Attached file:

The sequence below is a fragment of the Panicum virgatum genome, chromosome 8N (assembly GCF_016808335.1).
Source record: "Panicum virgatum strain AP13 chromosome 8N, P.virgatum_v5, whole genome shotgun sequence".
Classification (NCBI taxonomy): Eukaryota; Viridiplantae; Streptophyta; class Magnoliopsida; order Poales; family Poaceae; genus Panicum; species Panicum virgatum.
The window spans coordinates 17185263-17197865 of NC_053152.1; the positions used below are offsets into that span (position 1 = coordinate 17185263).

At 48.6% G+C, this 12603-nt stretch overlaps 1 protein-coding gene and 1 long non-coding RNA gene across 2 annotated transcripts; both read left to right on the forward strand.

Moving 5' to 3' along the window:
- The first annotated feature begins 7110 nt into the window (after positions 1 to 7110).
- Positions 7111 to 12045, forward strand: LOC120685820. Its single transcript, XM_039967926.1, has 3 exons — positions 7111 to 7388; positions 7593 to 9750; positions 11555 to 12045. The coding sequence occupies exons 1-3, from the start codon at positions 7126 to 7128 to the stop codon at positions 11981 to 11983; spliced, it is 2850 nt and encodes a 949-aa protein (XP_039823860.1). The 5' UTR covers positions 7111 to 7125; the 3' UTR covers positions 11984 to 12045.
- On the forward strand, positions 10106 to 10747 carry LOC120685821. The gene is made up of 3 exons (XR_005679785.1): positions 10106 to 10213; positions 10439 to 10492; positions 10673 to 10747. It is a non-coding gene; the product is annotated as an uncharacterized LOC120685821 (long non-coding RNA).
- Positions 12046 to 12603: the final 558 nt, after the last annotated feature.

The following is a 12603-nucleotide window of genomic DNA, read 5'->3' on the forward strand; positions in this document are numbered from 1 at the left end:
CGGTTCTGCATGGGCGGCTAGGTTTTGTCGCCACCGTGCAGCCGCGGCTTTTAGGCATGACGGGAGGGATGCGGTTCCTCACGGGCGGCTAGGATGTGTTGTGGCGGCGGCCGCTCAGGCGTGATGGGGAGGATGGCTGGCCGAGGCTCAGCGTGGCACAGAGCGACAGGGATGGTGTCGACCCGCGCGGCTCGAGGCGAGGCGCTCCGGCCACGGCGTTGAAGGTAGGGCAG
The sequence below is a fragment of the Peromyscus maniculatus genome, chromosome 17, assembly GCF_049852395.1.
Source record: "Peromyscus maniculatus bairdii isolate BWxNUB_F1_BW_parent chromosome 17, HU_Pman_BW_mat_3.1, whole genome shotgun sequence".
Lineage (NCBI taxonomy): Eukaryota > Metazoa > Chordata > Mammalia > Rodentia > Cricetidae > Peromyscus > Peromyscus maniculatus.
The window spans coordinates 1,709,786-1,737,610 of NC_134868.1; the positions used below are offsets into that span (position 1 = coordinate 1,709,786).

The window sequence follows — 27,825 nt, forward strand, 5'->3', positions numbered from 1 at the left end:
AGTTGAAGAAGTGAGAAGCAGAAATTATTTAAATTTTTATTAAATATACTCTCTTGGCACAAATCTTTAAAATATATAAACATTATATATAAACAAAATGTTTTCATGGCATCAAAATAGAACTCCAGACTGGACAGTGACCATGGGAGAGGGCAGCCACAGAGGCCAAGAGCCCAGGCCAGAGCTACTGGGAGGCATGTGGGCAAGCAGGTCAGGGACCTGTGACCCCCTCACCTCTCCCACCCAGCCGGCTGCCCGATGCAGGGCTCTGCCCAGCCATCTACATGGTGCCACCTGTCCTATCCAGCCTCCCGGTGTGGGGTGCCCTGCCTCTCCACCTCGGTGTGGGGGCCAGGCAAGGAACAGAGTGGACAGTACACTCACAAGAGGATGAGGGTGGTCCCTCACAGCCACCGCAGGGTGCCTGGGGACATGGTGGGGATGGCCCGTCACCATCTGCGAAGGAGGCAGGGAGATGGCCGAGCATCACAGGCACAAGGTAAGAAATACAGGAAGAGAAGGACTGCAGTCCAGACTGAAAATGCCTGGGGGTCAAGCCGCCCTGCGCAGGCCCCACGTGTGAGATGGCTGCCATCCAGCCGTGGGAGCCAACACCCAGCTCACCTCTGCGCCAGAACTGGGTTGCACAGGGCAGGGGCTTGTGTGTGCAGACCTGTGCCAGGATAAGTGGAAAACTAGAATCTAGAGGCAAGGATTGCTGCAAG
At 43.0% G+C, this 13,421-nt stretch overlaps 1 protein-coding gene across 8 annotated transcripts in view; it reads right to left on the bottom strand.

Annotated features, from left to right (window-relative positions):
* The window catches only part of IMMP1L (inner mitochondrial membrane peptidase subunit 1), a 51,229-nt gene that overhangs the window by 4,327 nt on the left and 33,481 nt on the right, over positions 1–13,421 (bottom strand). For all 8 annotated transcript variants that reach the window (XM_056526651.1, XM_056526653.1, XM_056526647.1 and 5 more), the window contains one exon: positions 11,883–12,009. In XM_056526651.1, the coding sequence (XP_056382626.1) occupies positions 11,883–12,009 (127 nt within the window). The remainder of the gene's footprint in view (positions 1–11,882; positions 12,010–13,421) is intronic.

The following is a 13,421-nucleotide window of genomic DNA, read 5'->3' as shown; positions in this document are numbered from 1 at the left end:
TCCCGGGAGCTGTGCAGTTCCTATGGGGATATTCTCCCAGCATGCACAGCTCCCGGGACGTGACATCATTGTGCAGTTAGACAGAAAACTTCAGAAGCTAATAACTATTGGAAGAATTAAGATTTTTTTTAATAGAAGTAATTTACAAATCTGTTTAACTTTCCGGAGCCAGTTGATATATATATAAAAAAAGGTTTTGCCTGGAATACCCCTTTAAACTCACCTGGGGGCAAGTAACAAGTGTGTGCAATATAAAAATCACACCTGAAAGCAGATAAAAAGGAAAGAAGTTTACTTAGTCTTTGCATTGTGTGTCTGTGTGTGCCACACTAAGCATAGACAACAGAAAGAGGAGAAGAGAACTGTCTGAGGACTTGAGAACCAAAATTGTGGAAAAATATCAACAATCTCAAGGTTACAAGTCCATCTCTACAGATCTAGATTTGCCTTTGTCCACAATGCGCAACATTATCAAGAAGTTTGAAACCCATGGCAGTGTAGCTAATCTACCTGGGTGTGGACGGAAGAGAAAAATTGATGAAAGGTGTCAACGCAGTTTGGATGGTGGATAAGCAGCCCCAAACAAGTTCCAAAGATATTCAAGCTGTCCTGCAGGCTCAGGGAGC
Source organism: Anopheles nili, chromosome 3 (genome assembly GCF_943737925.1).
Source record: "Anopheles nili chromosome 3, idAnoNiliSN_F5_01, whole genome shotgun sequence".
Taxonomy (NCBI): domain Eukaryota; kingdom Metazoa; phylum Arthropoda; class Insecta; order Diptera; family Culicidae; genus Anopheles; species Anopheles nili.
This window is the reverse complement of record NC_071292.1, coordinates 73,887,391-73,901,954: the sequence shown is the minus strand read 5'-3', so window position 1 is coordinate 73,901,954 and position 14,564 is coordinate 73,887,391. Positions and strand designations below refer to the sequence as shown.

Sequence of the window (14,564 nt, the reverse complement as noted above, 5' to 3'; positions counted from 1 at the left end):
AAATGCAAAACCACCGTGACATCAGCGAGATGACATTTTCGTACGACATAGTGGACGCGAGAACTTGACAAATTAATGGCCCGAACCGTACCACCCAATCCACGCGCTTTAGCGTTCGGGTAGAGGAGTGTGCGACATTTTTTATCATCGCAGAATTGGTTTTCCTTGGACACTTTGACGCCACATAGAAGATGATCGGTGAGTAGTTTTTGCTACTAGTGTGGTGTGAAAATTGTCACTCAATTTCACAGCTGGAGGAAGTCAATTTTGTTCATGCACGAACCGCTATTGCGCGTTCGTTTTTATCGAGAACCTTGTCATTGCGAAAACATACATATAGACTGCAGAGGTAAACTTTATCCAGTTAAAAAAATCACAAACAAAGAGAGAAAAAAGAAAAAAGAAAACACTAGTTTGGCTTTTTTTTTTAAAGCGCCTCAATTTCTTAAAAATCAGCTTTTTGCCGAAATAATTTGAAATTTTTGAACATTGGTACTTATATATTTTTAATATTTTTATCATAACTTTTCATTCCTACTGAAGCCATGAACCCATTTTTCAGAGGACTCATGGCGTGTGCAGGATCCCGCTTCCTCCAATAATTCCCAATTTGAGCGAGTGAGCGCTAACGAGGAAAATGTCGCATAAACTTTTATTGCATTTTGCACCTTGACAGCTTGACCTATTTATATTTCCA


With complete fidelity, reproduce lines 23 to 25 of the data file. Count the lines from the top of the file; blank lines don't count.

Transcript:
TCCCGGGAGCTGTGCAGTTCCTATGGGGATATTCTCCCAGCATGCACAGCTCCCGGGACGTGACATCATTGTGCAGTTAGACAGAAAACTTCAGAAGCTAATAACTATTGGAAGAATTAAGATTTTTTTTAATAGAAGTAATTTACAAATCTGTTTAACTTTCCGGAGCCAGTTGATATATATATAAAAAAAGGTTTTGCCTGGAATACCCCTTTAAACTCACCTGGGGGCAAGTAACAAGTGTGTGCAATATAAAAATCACACCTGAAAGCAGATAAAAAGGAAAGAAGTTTACTTAGTCTTTGCATTGTGTGTCTGTGTGTGCCACACTAAGCATAGACAACAGAAAGAGGAGAAGAGAACTGTCTGAGGACTTGAGAACCAAAATTGTGGAAAAATATCAACAATCTCAAGGTTACAAGTCCATCTCTACAGATCTAGATTTGCCTTTGTCCACAATGCGCAACATTATCAAGAAGTTTGAAACCCATGGCAGTGTAGCTAATCTACCTGGGTGTGGACGGAAGAGAAAAATTGATGAAAGGTGTCAACGCAGTTTGGATGGTGGATAAGCAGCCCCAAACAAGTTCCAAAGATATTCAAGCTGTCCTGCAGGCTCAGGGAGC
Source organism: Anopheles nili, chromosome 3 (genome assembly GCF_943737925.1).
Source record: "Anopheles nili chromosome 3, idAnoNiliSN_F5_01, whole genome shotgun sequence".